‘You cannot thread a moving needle.’: Defining Rape: A History
Men have been in the business of deciding when it is okay and when it is not okay to rape women for thousands of years. If Missouri Rep. Todd Akin’s claim that women’s bodies magically fend off rapist sperm or the GOP’s meditation on what’s really rape sound medieval to you, that’s because they are. Check out our timeline of the male notions and common-law statutes that have defined rape over time, and see for yourself which eras the GOP’s views on rape line up with:
Property theft: The Code of Hammurabi, one of the first sets of written laws, which dates to about 1780 BC (and contains the old “eye for an eye”), defines rape of a virgin as property damage against her father. If you were married, sorry lady: You were an adulteress. Punishment? You get thrown in the river.
Translation: Girl, you’re screwed. Batigolix/Fotopedia
God is a dude: Deuteronomy 22:28-29 says if you rape a virgin, you have to give her dad 50 shekels and take her to the altar.
Et tu, Roma? The Latin root raptus referred to the abduction of a woman against the will of whatever male controlled her life. What the abductor did with her was secondary.
Rape of the Sabine Women, by Giuseppe Cesari. Dirk Huijssoon/Fotopedia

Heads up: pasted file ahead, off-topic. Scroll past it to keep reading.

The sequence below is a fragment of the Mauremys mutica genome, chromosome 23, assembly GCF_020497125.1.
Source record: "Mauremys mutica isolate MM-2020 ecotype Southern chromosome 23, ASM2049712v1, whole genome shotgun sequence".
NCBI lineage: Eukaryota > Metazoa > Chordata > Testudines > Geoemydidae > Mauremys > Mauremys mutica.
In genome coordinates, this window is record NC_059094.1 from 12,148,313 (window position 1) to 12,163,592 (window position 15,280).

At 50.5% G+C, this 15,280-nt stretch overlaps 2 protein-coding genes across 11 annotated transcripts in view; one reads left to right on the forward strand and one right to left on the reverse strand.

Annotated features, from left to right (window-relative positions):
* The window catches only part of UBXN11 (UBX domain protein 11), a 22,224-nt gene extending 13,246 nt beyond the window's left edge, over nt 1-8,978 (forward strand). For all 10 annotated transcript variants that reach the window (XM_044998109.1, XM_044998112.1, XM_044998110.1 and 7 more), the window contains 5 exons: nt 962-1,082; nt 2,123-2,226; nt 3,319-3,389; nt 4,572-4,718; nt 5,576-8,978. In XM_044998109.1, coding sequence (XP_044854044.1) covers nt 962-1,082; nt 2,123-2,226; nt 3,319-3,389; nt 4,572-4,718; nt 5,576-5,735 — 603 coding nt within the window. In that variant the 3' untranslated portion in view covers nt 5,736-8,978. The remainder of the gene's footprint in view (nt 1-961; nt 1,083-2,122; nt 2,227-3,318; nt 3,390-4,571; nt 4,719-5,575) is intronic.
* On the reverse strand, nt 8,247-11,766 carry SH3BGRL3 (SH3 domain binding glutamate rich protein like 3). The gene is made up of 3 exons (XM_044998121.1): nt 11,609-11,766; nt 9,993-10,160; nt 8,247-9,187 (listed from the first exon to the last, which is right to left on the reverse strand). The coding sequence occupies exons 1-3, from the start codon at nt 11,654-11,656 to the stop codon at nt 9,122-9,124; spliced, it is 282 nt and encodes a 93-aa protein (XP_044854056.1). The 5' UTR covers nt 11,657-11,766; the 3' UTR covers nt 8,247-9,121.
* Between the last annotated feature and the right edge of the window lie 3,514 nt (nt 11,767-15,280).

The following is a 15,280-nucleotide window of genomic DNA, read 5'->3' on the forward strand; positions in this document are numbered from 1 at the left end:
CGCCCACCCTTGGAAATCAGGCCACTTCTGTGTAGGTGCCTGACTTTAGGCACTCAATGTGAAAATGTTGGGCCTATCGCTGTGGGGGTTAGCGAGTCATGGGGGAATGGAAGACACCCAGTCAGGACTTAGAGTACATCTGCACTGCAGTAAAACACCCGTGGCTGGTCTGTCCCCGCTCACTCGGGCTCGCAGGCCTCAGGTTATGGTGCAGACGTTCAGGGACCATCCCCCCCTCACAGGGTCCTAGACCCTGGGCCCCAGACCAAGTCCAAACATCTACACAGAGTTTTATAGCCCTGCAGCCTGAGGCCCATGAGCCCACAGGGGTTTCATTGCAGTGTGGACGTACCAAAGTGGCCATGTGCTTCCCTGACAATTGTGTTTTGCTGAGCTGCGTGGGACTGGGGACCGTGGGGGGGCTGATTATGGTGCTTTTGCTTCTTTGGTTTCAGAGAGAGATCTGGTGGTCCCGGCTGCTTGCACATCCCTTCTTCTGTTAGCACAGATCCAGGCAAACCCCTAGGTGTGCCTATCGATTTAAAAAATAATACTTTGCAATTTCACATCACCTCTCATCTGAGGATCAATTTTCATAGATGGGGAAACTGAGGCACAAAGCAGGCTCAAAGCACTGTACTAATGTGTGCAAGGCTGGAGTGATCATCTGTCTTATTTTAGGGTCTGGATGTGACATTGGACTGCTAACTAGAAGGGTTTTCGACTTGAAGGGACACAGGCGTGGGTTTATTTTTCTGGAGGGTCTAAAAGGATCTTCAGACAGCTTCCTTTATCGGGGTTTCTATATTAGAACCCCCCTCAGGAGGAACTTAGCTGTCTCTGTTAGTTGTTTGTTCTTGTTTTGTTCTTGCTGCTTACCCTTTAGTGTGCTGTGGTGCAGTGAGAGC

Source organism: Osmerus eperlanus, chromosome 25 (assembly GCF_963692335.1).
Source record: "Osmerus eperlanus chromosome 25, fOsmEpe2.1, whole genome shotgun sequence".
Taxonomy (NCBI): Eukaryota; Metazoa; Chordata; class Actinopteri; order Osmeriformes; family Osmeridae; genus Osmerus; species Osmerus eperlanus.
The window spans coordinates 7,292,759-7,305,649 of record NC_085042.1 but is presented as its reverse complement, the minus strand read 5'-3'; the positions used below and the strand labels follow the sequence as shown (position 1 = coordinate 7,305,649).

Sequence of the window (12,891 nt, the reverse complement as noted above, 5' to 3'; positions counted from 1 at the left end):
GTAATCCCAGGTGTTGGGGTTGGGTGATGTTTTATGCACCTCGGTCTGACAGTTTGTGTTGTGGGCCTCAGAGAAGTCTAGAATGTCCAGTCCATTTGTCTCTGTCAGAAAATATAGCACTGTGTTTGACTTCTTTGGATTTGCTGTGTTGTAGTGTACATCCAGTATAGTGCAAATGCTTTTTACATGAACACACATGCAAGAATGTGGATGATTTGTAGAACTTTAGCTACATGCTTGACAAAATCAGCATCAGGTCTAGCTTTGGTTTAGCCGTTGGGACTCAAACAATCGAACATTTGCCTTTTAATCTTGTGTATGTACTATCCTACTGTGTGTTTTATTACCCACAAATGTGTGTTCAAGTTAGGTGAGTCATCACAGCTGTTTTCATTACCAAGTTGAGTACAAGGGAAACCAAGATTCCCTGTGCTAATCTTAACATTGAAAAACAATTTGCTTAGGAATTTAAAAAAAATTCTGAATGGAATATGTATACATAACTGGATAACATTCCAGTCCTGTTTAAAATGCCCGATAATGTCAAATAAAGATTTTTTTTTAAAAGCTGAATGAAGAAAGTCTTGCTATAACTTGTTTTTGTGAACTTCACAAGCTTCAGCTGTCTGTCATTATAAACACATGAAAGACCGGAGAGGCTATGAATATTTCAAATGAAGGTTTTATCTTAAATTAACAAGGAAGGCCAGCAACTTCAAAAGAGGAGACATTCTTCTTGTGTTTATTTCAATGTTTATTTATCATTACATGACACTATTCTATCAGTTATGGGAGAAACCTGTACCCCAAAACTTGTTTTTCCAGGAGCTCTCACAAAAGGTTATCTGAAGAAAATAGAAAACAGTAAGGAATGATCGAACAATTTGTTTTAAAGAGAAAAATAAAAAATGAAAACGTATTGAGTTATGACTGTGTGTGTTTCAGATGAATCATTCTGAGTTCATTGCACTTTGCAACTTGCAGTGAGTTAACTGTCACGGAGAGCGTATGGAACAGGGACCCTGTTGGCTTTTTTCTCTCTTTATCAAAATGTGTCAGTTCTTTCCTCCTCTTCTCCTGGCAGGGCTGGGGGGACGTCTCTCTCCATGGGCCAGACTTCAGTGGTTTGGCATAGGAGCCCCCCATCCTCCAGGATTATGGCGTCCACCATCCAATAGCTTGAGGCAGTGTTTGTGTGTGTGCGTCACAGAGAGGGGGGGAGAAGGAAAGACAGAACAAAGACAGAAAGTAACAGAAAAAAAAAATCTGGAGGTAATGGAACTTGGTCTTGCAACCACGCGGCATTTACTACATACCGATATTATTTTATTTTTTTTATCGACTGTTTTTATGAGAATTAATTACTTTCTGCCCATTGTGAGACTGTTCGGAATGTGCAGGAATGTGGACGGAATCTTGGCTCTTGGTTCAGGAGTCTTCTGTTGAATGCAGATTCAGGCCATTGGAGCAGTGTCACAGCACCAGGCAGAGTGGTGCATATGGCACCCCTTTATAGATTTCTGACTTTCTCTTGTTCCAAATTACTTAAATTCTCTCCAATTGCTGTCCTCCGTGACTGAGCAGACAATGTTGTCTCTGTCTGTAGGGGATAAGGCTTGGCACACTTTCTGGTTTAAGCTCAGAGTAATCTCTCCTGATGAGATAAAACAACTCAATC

Todd Akin, 1.0: As the Guardian recently pointed out, one of the earliest British legal texts, Fleta, which was written around 1290, laid the foundation for Akin’s notion that if you get preggers, you weren’t raped: “Without a woman’s consent she could not conceive.”
(Mississippi and) The Middle Ages: During the 13th century, the severity of punishment under Saxon law varied according to the type of woman raped—whether she was a virgin, a wife, a widow, a nun, or a whore. That’s appropriately medieval. But in the United States, well into the ’90s (yes, the nineteen-nineties) some states still had laws that held statutory rape wasn’t rape if the woman was “impure”. Mississippi was the last state to ditch such a law—in 1998.
King Edward I and his wife Eleanor. From an early 14th century manuscript/Wikipedia
Pre-wave feminism: King Edward I of England was a forward-thinking chap. He enacted the landmark Statutes of Westminster at the end of the 13th century. They redefined rape as a public wrong, not just a private property battle. The legislation also cut out the virgin distinction and made consent irrelevant for girls under 12, laying the basis for the modern principle of statutory rape.